On the F&B front, becoming a family-friendly hotel has meant a more complex level of service. Kids' tea is served at 5.30pm and incurs an extra hit on the kitchen. There's also early family dining and adult-only dining as well as all-day lounge and room-service menus that cater for children too.
In fact, at the Elms you can dine all over the hotel - on the terrace, in the family bar or in the sitting rooms. The three-rosette, 52-seat fine-dining room headed by Daren Bale is more suited to adult dining, but the 30-seat Pear Terrace, which will open in April, will be more family-friendly and casual.
What ultimately sets the LFH hotels apart is that all five have Ofsted-registered crèches and the nursery staff are Criminal Records Bureau-checked. Despite the obvious surge of business at holiday times, these checks mean seasonal workers cannot easily be used. As a result, staff in the Bear's Den often work over seven days during school holidays and peak times on the basis that they will have whole weeks off. A working day tends to comprise a series of two-hour stints looking after up to 20 children aged three months to eight years.
The strength of the family market
Although Center Parcs is not comparable with the luxury hotel market, the recent £60m investment in upgrading the accommodation and adding spas across all four sites indicates a continuing commitment to the quality family market. The group is signing up quality casual-dining brands such as Bella Pasta and Café Rouge, and will introduce a gastropub.
With occupancy levels at 90% and a fifth site with planning permission at Woburn, Bedfordshire, it's clear the company is looking to move the concept on. "We reflect trends in society, attract the aspirational affluent holiday-maker and cater for changing tastes," says a spokesman.
Hilton hotels are traditionally seen as business hotels from Monday to Thursday, with leisure guests at the weekends, but now they're increasingly targeting families. While the group doesn't position itself as "luxury", Alistair Rodger, vice-president of promotions, sales support and events, says the family market is the fastest-growing sector.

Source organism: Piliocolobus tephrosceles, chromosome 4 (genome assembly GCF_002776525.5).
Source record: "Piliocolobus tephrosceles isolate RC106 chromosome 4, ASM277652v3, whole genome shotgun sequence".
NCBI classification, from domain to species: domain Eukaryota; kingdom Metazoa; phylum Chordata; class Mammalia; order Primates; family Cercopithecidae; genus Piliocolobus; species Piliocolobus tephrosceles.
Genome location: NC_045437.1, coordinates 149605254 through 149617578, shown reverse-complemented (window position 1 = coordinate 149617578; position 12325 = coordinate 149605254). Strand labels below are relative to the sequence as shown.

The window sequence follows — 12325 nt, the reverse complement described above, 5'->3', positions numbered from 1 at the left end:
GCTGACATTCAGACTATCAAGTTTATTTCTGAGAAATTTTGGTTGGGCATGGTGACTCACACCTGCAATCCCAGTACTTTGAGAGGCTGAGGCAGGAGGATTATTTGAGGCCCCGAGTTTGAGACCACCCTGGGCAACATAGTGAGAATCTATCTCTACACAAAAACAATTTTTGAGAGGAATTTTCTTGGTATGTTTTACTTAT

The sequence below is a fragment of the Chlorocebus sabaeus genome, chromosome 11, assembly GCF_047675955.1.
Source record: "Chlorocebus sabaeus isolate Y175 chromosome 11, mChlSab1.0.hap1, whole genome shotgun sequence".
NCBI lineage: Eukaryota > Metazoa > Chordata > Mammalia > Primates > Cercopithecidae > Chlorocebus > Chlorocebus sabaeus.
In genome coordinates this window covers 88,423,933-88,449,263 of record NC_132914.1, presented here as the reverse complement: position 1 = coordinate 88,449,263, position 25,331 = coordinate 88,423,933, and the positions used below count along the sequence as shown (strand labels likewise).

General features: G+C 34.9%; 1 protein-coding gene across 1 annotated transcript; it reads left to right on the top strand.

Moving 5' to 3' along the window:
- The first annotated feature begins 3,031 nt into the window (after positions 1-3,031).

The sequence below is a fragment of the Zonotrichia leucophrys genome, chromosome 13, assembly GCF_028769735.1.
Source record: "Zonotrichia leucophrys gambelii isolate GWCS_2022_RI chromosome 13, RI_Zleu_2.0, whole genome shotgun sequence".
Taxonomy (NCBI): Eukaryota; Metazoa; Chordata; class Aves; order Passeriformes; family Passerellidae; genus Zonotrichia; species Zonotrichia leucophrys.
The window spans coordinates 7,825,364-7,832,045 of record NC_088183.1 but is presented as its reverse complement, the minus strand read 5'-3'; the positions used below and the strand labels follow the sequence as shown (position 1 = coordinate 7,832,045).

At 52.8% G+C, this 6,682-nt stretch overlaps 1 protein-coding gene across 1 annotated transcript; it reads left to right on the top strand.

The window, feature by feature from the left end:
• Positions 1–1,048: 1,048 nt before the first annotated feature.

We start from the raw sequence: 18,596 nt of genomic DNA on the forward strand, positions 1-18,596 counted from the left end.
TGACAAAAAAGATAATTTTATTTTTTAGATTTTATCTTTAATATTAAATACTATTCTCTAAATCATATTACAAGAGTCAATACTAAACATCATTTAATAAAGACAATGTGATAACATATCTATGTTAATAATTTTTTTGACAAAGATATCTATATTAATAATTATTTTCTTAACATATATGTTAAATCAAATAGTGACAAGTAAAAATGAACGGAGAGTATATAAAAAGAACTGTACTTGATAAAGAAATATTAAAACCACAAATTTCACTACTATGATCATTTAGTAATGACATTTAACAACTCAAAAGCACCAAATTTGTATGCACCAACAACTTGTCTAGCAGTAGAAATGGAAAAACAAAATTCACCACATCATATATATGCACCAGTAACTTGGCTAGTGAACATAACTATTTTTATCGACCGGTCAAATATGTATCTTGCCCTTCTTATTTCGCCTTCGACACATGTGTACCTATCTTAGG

"It's particularly valuable business," says Rodger. "I think with the credit crunch, people are more interested in spending a weekend away than going on holiday." This is supported by Mintel's 2007 report on British lifestyles, which finds that nearly a quarter of Brits (22%) take short breaks.
A few years back the group experimented with converting underused areas such as bars into crèches, but quickly realised that the hotels were better suited to being used as a base from which families could explore the surrounding areas rather than a destination in themselves. As a result, initiatives have been restricted to kiddy-friendly meal times and PlayStations in bedrooms as well as family-targeted packages such as the Hilton Mini Break and My little Hilton.
These are two-night bed and breakfast breaks that include dinner on the first night and free use of the hotel's leisure facilities. At weekends, late checkout operates until 6pm on Saturdays and Sundays and lazy breakfast is served until 11am.
My little Hilton allows under-18s to stay for free when sharing their parents' room or to take a separate room at half-price. In addition, children under 10 can eat and drink for free from a children's menu.
Some Hilton hotels have stepped up their focus on children even more. For instance, Hilton Coylumbridge, near Aviemore and Hilton St Anne's Manor, Bracknell, have used their proximity to local attractions to pull in families.
The 175-bedroom Hilton Coylumbridge, in the Cairngorm National Park, has recently undergone a £3.2m refurbishment and has a swimming pool complex with sauna for parents and a Fun House supervised crèche for children. There's also an outdoor adventure park, including a trampoline, climbing wall, dry ski slope and skate park.
The 170-bedroom Hilton St Anne's Manor is making the most of its location near attractions such as the Bracknell ski slope, Coral Reef Water Park and Legoland Windsor by targeting families. As well as a play area in its 25 acres of grounds, it has a health and fitness centre with pool, gym and spa and offers family or interconnecting rooms.